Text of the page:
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Previous Chapter 3
Output from the Common Gateway Interface
Next
 

3.3 Accept Types and Content Types

CGI applications can return nearly any type of virtual document, as long as the client can handle it properly. It can return a plain text file, an HTML file ... or it can send PostScript, PDF, SGML, etc.

This is why the client sends a list of "accept types" it supports, both directly and indirectly through helper applications, to the server when it issues a request. The server stores this information in the environment variable HTTP_ACCEPT, and the CGI program can check this variable to ensure that it returns a file in a format the browser can handle.

It's also why when you are returning a document, the CGI program needs to use the Content-type header to notify the client what type of data it is sending, so that the browser can format and display the document properly.

Here's a simple snippet of code that checks to see if the browser accepts JPEG or GIF images:

#!/usr/local/bin/perl
$gif_image = "logo.gif";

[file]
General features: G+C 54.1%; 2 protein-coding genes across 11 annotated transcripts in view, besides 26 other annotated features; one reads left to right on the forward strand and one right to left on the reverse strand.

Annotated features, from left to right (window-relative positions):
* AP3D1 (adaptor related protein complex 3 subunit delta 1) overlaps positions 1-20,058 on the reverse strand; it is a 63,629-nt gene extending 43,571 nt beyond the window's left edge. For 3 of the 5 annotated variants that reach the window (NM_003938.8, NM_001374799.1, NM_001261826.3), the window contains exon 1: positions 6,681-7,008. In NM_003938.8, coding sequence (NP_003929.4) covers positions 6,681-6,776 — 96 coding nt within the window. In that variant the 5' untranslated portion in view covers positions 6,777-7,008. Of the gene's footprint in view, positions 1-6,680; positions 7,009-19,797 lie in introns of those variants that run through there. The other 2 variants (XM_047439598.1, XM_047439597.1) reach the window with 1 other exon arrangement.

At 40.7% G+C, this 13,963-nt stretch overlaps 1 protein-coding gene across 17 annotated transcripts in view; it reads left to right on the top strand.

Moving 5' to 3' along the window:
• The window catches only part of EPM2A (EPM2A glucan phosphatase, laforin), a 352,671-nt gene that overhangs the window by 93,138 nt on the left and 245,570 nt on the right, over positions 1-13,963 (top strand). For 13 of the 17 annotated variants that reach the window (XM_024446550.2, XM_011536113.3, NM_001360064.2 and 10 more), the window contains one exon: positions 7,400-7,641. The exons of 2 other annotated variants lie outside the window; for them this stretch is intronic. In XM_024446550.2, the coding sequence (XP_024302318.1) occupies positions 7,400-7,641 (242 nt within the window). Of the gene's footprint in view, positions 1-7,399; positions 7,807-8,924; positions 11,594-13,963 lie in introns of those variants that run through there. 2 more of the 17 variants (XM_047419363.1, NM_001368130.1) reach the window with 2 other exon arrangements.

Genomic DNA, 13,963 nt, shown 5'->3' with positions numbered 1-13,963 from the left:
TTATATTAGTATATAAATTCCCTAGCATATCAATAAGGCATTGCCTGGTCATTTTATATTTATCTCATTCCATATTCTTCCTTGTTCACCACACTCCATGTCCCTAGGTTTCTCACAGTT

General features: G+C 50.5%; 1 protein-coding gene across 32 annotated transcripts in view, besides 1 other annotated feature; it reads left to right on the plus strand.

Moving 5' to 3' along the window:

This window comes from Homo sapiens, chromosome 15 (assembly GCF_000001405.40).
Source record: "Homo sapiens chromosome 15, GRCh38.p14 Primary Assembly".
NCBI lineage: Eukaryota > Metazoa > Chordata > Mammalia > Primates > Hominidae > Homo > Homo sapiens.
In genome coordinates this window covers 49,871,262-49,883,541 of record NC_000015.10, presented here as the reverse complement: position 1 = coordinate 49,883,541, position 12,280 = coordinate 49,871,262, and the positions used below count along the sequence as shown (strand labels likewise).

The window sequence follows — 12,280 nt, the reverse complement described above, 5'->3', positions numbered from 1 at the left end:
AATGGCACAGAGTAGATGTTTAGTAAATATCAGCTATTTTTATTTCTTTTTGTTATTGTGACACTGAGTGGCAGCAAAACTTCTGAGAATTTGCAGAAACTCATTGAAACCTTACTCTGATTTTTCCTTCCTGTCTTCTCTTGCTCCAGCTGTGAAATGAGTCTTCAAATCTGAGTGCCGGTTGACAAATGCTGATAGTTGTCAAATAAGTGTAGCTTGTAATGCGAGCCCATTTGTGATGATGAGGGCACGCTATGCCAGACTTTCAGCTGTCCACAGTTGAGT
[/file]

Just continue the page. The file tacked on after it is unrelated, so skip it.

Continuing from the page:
$jpeg_image = "logo.jpg";
$plain_text = "logo.txt";
$accept_types = $ENV{'HTTP_ACCEPT'};
if ($accept_types =~ m|image/gif|) {
        $html_document = $gif_image;
} elsif ($accept_types =~ m|image/jpeg|) {
        $html_document = $jpeg_image;
} else {
        $html_document = $plain_text;
}
.
.
.

We use a regular expression to search the $accept_types variable for a MIME content type of image/gif and image/jpeg. Once that's done, you can open the file, read it, and output the data to standard output, like we've seen in previous examples.


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CGI and Response Headers Book Index The Content-length Header

 
 
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